POLL: Should invasive animal predators be wiped out?

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For the first time in history, has announced an ambitious initiative to eliminate rats, stoats, and possums from the country by 2050, in an effort to rid the country of an ecological scourge ravaging its native wildlife.

“New Zealand’s unique native creatures and plants are central to our national identity,” said New Zealand conservation minister Maggie Barry in a statement. “They evolved for millions of years in a world without mammals and as a result are extremely vulnerable to introduced predators, which kill around 25 million native birds every year.”

By 2025, the New Zealand government hopes to suppress or remove invasive predators from an additional 2.5 million acres (one million hectares) of land—and completely remove all introduced predators from the country’s island nature reserves. The government hopes to finish the job by 2050 largely through the widespread use of traps and poisoned bait, though New Zealand is ready to innovate: It’s a world leader in developing new ways to eradicate invasive mammals.

New Zealand’s bold plan to wipe out invasive predators stands to help the , a critically endangered flightless found nowhere else on Earth. Photograph by Tui De Roy, Minden Pictures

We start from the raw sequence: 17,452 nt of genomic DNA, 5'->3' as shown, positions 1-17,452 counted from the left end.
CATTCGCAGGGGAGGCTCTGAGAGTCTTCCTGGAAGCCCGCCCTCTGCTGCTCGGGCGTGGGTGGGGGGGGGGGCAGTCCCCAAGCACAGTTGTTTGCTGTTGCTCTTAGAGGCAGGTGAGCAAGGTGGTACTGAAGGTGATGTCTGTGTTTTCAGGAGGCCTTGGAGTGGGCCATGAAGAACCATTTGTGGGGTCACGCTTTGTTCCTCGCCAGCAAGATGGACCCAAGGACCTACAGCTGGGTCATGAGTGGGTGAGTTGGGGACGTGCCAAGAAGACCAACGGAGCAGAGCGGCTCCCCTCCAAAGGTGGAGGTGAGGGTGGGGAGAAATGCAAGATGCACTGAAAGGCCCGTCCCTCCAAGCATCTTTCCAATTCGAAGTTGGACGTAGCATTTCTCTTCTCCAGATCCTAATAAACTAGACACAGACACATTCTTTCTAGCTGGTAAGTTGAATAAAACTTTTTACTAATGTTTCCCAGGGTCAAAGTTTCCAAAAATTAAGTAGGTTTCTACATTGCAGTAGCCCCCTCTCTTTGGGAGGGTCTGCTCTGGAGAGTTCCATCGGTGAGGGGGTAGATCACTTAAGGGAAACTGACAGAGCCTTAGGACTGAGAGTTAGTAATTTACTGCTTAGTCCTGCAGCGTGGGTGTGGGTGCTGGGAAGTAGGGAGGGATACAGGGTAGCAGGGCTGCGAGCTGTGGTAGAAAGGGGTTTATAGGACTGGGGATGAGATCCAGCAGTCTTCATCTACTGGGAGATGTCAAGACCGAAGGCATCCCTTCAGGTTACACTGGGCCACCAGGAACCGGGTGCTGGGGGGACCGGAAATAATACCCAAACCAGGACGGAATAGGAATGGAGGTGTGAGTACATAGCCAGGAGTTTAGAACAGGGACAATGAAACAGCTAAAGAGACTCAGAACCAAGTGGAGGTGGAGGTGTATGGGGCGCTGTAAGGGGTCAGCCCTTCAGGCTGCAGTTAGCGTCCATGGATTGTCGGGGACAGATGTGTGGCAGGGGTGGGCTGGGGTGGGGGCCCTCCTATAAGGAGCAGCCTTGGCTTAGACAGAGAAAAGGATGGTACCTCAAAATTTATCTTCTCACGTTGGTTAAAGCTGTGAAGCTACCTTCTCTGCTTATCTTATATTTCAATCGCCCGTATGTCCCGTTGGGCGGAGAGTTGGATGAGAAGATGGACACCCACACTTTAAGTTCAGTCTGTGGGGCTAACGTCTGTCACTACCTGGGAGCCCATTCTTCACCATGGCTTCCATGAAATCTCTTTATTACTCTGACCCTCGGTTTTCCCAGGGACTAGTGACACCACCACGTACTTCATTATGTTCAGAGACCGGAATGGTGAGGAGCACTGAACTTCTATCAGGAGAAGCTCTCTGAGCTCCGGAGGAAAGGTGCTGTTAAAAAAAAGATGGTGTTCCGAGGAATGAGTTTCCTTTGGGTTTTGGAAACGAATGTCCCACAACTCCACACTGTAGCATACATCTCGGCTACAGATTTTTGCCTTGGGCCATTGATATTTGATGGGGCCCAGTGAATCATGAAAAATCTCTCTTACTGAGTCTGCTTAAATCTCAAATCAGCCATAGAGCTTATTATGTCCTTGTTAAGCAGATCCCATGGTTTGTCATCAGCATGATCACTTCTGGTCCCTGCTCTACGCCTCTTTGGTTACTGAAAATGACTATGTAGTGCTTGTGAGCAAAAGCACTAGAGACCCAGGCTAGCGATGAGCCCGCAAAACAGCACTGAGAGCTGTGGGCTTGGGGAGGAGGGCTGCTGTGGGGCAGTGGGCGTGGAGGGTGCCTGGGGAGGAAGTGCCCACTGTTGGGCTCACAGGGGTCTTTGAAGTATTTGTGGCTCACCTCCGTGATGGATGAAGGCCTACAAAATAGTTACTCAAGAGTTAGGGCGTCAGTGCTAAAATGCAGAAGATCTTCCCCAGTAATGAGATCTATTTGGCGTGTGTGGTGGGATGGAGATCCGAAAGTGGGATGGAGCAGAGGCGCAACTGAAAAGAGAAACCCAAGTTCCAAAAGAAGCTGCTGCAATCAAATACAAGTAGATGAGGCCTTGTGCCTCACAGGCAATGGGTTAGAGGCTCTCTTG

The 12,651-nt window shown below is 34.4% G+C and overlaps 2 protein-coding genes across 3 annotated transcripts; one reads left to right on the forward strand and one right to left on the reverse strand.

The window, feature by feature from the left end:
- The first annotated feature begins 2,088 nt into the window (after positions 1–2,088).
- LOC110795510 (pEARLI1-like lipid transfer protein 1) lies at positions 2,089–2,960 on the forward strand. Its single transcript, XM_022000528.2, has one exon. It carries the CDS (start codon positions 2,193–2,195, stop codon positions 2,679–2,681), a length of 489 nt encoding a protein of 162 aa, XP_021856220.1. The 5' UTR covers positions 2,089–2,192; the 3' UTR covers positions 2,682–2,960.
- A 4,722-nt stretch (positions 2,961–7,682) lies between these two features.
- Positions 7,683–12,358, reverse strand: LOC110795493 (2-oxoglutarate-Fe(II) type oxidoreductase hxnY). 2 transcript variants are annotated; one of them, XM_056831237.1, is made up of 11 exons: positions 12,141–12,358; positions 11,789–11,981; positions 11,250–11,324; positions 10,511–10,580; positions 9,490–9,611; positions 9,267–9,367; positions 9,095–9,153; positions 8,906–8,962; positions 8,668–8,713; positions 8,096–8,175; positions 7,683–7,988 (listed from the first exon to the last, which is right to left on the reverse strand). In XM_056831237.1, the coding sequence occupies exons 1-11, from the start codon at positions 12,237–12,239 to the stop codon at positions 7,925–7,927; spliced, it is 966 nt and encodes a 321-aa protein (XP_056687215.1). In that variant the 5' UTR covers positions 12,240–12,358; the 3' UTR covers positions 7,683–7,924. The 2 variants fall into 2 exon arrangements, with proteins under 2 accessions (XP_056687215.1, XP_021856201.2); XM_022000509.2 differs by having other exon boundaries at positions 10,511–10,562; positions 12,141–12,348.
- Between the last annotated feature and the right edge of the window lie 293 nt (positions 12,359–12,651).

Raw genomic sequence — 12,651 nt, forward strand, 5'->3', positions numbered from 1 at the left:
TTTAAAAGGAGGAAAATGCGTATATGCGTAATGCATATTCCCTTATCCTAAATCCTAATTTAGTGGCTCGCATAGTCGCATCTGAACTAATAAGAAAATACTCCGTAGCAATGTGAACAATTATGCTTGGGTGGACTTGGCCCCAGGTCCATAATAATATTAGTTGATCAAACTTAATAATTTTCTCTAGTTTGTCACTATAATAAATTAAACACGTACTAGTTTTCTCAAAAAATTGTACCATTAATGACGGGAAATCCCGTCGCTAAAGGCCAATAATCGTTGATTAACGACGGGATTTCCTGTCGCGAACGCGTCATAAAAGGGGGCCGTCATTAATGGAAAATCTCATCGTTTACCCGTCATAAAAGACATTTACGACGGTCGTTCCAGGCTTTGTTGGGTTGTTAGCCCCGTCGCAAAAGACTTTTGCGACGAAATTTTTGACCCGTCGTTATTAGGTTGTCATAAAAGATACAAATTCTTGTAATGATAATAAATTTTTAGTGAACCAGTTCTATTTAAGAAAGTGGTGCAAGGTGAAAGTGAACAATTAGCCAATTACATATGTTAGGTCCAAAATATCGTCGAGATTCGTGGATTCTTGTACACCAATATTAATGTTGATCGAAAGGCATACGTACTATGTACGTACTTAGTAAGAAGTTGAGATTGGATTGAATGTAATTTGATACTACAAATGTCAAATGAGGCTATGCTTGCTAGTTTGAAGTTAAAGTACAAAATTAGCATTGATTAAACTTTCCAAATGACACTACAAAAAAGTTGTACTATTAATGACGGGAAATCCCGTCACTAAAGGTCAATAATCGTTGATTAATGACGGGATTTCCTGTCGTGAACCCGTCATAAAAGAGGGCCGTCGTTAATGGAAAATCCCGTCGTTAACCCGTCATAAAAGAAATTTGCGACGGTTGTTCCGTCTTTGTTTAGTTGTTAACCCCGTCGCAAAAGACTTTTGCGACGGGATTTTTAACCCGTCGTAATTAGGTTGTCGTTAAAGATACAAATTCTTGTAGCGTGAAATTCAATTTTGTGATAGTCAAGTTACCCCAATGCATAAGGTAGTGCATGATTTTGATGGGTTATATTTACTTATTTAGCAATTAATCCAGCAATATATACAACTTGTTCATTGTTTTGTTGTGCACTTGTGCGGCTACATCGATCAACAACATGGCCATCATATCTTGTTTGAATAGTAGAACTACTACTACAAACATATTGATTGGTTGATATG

“Now is the time for a concerted, long-term, nationwide effort to rid ourselves of the introduced [mammals] that have placed so much of our natural heritage in jeopardy,” said Barry.

“It’s a really big, bold policy,” says conservation biologist Holly Jones of Northern Illinois University. “If [New Zealand] can even make progress toward that goal, species will be in much better shape.”

Small Mammals, Big Challenge

The plan stands to be a boon to the country’s iconic birds, including the kiwi, which numbers fewer than 70,000 in the wild, and the kakapo, a critically endangered flightless parrot that numbered 126 individuals in 2014.

For centuries, invasive mammals have feasted on New Zealand’s birds and the New Zealand lesser short-tailed bat—known for “walking” on the forest floor—with impunity.

In one particularly notorious incident in the 1890s, a lighthouse keeper’s pregnant cat almost single-handedly drove New Zealand’s Stephens Island wren to extinction within years of the species’s discovery.